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Song of Solomon

Song of Solomon


by Toni Morrison

Hagar's Beauty Products

Symbolism, Imagery, Allegory

Jungle Red (Sculptura), Youth Blend, baby clear sky light, mango tango, Sunny Glow, Chantilly, and Bandit. These are not the new line of boutique Jamba Juice flavors. They are the beauty products that Hagar buys during her final shopping spree.

Convinced, after looking at her face in a compact mirror, that Milkman doesn’t want her or love her because she is not pretty enough for him or desirable enough for him, she goes to the department store in order to reinvent herself. These saucy names have natural connotations (the sun, the sky, mangoes, youth, jungle, etc.) and stand in strong contrast to the real images of nature that we see through the Blue Ridge Mountains and through the Pennsylvanian woods.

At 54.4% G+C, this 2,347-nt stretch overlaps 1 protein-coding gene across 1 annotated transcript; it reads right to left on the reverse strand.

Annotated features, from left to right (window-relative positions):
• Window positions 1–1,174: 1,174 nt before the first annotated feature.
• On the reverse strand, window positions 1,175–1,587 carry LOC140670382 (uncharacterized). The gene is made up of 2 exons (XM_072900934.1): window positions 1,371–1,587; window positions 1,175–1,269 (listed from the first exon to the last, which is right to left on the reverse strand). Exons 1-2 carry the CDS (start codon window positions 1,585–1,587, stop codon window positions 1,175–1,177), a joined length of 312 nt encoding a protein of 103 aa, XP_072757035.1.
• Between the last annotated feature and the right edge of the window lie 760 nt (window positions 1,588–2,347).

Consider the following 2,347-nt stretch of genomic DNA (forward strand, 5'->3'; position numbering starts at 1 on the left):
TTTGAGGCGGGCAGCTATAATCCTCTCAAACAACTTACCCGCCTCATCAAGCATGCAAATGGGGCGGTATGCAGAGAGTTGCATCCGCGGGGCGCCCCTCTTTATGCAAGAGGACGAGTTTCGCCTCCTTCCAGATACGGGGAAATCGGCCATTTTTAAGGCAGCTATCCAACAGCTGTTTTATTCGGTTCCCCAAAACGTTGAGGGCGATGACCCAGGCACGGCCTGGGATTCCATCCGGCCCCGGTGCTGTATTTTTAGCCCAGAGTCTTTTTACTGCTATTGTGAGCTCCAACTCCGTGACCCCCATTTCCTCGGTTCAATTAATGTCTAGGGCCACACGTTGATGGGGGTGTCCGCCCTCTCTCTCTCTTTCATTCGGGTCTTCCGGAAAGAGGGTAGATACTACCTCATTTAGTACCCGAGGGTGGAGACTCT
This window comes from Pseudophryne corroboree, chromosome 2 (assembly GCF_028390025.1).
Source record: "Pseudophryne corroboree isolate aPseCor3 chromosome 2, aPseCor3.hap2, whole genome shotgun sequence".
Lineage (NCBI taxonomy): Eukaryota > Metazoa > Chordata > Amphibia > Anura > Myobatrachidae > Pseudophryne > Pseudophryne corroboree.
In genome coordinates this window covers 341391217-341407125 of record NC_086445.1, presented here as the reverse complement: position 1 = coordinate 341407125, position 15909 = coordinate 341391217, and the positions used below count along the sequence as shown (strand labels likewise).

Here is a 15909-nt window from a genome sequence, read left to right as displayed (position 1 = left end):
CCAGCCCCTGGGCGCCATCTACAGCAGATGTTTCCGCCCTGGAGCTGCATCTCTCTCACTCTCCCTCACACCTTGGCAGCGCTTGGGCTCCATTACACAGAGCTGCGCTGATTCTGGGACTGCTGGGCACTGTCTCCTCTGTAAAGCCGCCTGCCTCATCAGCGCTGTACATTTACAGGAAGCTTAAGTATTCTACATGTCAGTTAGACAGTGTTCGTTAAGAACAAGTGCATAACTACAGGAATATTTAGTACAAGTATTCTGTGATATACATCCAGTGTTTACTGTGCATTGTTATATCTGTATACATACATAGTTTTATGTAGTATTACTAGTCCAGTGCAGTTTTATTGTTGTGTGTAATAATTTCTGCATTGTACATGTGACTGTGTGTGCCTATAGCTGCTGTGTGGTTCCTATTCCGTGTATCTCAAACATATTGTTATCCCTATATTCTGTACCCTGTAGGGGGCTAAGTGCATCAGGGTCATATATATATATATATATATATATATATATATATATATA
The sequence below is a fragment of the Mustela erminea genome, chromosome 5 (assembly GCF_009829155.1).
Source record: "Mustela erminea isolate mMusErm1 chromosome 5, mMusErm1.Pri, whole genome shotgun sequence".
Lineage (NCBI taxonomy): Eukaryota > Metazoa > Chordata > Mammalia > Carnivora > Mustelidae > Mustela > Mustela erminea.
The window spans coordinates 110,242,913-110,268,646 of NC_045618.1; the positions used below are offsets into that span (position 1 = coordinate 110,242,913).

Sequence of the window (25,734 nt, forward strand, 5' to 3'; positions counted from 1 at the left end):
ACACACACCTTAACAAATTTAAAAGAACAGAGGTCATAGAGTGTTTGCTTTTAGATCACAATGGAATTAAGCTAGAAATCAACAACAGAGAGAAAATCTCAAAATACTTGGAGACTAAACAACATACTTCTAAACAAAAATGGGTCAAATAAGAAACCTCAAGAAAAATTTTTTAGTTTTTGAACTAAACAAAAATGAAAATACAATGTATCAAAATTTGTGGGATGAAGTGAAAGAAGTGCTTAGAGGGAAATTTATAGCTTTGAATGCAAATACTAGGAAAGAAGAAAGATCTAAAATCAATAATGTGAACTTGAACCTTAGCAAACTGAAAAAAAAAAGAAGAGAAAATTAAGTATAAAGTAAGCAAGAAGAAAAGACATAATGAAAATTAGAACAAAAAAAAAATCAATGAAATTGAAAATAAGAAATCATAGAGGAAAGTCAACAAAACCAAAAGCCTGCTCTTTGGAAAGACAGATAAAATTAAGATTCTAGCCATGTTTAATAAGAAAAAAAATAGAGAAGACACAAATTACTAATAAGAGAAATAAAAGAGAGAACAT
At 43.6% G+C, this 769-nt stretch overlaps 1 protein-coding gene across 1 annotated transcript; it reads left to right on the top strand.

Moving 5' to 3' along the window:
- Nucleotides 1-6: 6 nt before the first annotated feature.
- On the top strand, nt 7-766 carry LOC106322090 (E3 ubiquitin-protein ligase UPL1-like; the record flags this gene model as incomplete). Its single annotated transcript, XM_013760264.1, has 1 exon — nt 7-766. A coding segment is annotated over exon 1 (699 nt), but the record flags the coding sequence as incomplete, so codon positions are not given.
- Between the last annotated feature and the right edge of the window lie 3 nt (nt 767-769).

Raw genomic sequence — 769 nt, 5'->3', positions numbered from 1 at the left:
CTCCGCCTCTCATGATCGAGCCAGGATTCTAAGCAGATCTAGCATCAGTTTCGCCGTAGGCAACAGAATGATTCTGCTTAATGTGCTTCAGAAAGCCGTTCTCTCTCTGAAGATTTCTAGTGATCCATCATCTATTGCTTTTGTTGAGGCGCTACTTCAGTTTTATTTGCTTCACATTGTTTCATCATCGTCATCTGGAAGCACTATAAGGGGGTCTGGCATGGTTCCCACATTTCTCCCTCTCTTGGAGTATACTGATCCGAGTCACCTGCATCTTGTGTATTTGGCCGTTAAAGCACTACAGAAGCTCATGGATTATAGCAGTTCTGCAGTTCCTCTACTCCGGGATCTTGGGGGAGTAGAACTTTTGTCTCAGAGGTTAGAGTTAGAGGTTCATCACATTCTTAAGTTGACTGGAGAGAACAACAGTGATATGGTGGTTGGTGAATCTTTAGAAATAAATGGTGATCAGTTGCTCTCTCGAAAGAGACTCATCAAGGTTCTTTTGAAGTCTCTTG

As Hagar weaves between the display cases shrouded in an ether of perfume, moving like a "smiling sleepwalker" (2.13.311), she is presented with posters and images of beauty and perfect femininity, and, thus, she is promised happiness. While we savvy millenials may know this fanfare to be the work of what we like to call marketing campaigns, the images argue that a person can buy her way into beauty and desirability. And they successfully convince Hagar. In this way, we have another example of materialism and capitalism and the resulting destructive and quixotic emotions (Whoa, check out them apples. We just used a fancy word, and it means to pursue mirages, or things that aren’t real, like those windmills you think you see over yonder) that are stirred within Hagar.

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